The term should match with the term of the site lease. Some PPAs will include a set of circumstances that permit early termination by the Provider and impose, under such circumstances, an early termination fee on the Off-Taker. If a right of early termination is provided for, the PPA must state that the corresponding right to an early termination fee is limited, if at all to a circumstance involving the Off-Taker’s default. This author has reviewed PPAs that grant a Provider an early termination fee in the event of a default of the Off-Taker and also in the event of a casualty, condemnation and change in law. These early termination fee provisions have typically been designed to place the Provider in the position it would have been had the agreement gone through the period necessary to realize fully the federal benefits of accelerated depreciation, tax credit or cash grant, and the corresponding proceeds that would have been realized during that timeframe from energy sales and renewable energy certificate or credit sales. If an early termination fee provision is agreed upon, then it should be deemed a liquidated damage provision so that the Off-Taker will not be liable for any further damages. In addition, if an early termination fee provision is agreed upon, then the issue of consequential damages and any limitation of recovery on the part of the Off-Taker due to a Provider default needs to be drafted for parity.

Purchase of Power

Typically, a PPA requires the Off-Taker to purchase all of the power generated by the solar generation system. This raises the issue whether there are any maximum production limitations. The system is typically sized to the historic use of the facility; however, if the Off-Taker or Host recently undertook any significant energy efficiency measures, then the system sizing/capacity should be reviewed. In addition, the corresponding concern of minimum production requirements should be reviewed in order to ensure as best as possible that the system will produce maximum energy efficiency and the cost of electricity is reduced to the lowest possible cost.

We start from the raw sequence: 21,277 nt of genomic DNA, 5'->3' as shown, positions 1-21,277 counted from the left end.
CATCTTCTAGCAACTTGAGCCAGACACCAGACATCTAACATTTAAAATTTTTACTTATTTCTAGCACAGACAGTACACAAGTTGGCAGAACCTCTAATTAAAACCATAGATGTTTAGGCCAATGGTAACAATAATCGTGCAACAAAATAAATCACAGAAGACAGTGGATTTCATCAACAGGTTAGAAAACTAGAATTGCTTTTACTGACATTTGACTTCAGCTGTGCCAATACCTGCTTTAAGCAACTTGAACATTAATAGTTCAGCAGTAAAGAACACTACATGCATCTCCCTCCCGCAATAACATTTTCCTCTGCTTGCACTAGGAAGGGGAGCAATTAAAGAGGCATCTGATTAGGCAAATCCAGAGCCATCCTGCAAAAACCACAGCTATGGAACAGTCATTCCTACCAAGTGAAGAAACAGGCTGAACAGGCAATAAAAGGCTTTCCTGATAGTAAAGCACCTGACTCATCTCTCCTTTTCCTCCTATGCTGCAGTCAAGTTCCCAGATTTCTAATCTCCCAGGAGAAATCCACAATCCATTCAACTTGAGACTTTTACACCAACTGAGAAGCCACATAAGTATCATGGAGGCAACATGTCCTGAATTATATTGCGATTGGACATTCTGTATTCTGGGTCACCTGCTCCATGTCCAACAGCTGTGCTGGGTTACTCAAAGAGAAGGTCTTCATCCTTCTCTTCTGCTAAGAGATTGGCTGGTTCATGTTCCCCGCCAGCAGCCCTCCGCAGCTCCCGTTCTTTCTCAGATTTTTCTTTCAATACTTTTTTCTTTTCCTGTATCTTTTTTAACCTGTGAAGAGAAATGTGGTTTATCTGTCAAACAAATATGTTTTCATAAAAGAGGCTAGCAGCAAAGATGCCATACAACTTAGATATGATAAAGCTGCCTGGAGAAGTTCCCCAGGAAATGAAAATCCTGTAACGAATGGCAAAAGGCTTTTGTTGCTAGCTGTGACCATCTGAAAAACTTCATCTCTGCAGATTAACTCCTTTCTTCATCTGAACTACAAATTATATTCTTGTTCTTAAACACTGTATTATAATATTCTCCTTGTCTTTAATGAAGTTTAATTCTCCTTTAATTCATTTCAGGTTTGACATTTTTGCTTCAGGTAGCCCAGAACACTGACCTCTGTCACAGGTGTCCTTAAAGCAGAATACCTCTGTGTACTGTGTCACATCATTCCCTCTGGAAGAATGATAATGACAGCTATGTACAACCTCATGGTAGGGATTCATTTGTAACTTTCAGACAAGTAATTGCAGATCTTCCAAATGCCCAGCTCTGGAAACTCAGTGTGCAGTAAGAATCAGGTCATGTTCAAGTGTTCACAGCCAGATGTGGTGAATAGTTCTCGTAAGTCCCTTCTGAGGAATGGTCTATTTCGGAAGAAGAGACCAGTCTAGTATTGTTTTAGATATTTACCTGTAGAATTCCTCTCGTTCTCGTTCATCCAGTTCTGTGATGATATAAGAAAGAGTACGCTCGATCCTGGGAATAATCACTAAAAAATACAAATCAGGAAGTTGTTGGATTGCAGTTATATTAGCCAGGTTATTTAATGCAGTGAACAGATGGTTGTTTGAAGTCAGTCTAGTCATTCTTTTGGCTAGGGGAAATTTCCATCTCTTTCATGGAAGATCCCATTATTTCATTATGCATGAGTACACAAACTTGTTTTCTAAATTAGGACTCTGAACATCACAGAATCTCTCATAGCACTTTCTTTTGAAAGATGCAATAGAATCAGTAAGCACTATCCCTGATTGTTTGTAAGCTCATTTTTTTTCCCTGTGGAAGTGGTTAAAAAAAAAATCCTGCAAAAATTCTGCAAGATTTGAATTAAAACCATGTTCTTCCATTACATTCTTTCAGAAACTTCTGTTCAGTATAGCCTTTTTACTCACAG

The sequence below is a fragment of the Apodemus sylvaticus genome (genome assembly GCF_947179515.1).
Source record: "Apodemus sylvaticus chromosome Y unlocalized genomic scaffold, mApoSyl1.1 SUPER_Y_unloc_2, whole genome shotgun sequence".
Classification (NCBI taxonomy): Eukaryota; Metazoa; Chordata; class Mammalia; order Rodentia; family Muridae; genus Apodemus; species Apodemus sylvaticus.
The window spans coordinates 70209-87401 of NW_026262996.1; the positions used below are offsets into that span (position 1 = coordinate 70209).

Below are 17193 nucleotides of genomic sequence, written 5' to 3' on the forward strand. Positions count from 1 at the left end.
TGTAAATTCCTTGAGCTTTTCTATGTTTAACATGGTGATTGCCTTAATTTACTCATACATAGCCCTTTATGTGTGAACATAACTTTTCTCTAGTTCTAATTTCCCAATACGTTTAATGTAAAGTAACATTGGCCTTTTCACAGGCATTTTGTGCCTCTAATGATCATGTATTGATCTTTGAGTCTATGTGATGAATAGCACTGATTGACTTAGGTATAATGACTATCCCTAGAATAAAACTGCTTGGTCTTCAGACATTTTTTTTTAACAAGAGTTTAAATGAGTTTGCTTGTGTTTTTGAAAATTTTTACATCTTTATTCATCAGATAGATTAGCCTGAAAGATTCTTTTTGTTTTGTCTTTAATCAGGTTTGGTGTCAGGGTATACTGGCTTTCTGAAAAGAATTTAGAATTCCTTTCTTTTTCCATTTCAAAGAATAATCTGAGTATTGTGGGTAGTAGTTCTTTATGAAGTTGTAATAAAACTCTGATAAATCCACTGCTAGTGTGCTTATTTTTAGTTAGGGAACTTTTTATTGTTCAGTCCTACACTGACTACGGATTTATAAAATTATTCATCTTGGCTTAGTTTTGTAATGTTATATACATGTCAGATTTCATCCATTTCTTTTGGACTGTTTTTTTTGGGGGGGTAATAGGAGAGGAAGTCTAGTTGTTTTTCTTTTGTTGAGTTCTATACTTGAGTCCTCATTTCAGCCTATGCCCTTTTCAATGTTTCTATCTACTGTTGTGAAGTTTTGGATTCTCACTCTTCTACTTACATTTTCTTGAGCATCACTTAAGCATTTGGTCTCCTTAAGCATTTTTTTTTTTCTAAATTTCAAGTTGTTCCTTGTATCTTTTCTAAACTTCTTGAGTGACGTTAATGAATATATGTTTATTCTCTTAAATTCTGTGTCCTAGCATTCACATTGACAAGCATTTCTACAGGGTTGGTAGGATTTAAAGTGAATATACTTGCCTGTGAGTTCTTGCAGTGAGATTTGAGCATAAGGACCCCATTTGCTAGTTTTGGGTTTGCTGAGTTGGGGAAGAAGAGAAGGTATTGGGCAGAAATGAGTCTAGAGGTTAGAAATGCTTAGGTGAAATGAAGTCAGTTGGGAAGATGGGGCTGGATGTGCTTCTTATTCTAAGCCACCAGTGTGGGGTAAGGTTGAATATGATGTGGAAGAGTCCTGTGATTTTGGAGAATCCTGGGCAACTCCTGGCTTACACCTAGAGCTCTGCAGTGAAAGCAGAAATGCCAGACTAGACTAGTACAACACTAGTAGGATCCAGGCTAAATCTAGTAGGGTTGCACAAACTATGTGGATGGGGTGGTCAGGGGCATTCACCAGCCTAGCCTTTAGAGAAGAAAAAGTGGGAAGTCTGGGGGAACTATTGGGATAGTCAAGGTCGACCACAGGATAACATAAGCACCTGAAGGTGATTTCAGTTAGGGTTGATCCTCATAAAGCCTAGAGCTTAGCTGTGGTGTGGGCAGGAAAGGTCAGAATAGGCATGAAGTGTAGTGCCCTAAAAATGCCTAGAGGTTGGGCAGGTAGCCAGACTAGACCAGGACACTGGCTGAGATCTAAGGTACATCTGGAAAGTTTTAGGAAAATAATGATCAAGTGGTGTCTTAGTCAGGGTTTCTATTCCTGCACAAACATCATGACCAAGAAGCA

The Off-Taker should beware of any “after tax basis payment obligations.” This provision obligates the Off-Taker to compensate the Provider in the event the system is shut down in whole or in part due to the Off-Taker, for example during a roof repair. Payment therefore is calculated on an after tax basis. To the extent payments that would have been made had the system not shut down would have been on a pre-tax basis, the compensation payment should not be any different. Also, the simple fact of imposing a payment obligation on the Off-Taker for an Off- Taker forced shut-down raises the question whether the Provider should compensate the Off- Taker for the payment of a higher energy cost due to a Provider caused shut-down, such as for a voluntary or involuntary outage.